- If I have a problem, what is your customer support experience like? A great customer support experience is crucial for any business. You may want to ask your call center about the different ways you can reach out. Are they only available via phone or can you email or chat in as well? Are they available 24/7 like the call center agents or are there different business hours for the customer support team? Will there be one person managing your account, or are you able to speak to anyone?
- If my volume goes up or down, can I change my plan anytime? It’s no surprise that call volumes may fluctuate throughout the year, especially for seasonal businesses. For example, a landscaping business may be busy in the spring and summer months, and slow during the fall and winter. A call center that allows you to upgrade or downgrade your plan depending on your call volume will wind up being the most cost effective option for you in the long run.
- Is setup stock or can it be customized to my needs? A call center that can customize call handling to your specific needs is going to work out better in your favor than a call center who sets every account up with a standard script. While gathering a name, number, email and regarding may be helpful for everyone, some accounts may need a bit more detail. For example, a medical practice may want to know if their callers are new or existing patients, or if they’re using insurance. An HVAC company may want to know if their callers are calling about a residential property or a commercial property. A call center that is able to customize your call handling will allow for more streamlined messages which will allow your staff to prioritize better when following up.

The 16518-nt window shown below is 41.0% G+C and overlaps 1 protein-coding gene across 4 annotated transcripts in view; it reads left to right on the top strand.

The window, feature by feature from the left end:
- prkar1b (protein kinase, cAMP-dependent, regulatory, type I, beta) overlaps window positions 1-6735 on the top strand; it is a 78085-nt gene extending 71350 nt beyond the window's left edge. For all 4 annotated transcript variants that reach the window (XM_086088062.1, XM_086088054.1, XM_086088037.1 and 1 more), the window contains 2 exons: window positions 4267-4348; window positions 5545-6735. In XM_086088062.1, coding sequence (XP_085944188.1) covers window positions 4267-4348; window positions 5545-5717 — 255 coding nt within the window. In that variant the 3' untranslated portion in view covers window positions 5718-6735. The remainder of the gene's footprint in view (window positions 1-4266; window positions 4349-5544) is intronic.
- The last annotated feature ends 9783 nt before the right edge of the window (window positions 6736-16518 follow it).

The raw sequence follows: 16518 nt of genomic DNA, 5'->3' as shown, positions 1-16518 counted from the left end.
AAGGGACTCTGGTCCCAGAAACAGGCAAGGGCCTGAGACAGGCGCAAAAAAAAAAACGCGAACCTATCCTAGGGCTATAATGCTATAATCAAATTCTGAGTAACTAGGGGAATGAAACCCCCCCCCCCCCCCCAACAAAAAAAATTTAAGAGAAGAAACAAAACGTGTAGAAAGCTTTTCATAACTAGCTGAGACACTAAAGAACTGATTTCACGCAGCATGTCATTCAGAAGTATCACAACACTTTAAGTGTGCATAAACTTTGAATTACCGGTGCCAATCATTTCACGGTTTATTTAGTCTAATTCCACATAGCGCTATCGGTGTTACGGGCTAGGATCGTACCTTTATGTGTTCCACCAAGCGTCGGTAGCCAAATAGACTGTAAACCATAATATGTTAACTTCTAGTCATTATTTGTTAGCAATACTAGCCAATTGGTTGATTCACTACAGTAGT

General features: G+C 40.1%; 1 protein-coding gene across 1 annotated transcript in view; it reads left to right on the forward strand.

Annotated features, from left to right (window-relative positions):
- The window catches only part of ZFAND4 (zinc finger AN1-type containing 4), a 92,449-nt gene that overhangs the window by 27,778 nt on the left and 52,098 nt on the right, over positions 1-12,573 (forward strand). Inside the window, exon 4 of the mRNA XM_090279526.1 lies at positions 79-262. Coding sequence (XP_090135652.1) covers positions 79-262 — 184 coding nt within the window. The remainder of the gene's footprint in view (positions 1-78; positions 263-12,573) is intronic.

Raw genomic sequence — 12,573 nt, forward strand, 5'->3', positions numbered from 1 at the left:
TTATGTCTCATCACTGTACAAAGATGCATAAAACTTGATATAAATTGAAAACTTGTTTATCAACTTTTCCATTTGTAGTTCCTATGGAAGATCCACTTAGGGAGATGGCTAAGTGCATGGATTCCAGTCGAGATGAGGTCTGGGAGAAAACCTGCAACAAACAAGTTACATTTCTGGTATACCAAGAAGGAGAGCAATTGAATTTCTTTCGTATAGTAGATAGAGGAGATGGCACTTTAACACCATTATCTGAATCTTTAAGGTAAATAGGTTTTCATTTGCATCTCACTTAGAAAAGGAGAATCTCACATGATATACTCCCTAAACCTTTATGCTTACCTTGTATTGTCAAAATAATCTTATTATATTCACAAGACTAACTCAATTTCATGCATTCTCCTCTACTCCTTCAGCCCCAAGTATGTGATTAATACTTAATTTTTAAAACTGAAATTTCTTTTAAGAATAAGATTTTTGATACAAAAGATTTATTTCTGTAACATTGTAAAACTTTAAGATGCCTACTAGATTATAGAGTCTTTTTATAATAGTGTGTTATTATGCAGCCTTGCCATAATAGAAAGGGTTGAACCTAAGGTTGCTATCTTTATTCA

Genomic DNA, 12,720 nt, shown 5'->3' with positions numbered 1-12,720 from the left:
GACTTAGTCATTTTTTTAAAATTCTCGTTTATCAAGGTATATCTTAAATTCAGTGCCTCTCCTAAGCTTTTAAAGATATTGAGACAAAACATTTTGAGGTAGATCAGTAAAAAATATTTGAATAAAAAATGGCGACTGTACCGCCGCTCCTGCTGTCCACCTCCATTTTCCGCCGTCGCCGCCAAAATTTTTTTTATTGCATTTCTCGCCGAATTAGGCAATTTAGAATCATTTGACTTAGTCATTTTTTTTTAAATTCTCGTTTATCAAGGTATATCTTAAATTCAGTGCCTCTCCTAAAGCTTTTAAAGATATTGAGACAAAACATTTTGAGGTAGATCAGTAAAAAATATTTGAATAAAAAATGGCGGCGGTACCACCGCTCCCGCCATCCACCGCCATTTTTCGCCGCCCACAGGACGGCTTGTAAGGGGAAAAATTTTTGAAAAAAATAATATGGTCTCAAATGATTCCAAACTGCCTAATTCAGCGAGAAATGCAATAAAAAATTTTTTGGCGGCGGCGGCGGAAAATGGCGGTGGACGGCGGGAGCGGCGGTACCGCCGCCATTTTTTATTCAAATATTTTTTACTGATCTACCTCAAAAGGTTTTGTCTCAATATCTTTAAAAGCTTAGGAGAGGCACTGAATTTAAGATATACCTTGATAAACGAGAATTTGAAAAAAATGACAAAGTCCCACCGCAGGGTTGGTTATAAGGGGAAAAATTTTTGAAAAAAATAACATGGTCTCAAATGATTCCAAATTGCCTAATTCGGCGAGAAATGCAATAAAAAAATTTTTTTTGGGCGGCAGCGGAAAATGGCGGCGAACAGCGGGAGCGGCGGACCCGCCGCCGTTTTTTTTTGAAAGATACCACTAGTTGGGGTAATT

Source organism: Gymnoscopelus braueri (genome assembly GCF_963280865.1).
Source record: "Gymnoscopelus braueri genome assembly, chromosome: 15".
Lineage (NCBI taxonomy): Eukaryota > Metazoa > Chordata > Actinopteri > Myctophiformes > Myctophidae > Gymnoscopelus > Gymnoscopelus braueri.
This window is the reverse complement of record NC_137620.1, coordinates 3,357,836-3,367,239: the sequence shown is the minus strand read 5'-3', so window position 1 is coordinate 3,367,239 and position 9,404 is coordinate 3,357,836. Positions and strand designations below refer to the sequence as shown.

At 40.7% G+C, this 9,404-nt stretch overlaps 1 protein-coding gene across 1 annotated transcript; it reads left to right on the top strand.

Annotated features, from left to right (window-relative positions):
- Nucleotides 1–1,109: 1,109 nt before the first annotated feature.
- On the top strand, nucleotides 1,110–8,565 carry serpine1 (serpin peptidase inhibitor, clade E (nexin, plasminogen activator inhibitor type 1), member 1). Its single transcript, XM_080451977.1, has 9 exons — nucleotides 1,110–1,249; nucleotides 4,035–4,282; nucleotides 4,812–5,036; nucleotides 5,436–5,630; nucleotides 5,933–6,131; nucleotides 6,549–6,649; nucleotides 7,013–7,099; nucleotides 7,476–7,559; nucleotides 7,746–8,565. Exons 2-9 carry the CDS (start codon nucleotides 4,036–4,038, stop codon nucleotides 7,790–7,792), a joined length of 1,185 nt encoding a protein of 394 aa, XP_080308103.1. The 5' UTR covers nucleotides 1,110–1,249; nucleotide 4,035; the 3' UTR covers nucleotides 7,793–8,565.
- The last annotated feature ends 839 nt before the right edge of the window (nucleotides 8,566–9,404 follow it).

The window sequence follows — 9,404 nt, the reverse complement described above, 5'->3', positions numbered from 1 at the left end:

- Do I have to sign a contract? Before you sign on with a call center, you should find out their terms and conditions. If a call center service provider requires you to sign onto a year long contract, you may find out a little too late that they’re not the right fit, or you just don’t need service for that long a time. For example, a non-profit organization may want to outsource to a call center to help with an annual telethon, and then deactivate their service until next year. In this case, they would want to sign up with a service that offers month to month billing where they are not tied into any long contracts.
Shared or Dedicated, Invest In Your Growth
Now that we’ve educated you on what types of call center services there are, and the pros and cons of each of the two models, you’re ready to select a vendor. Using the information above, you’re well equipped to find the best call center service provider for your needs who is going to deliver the biggest ROI with the least friction.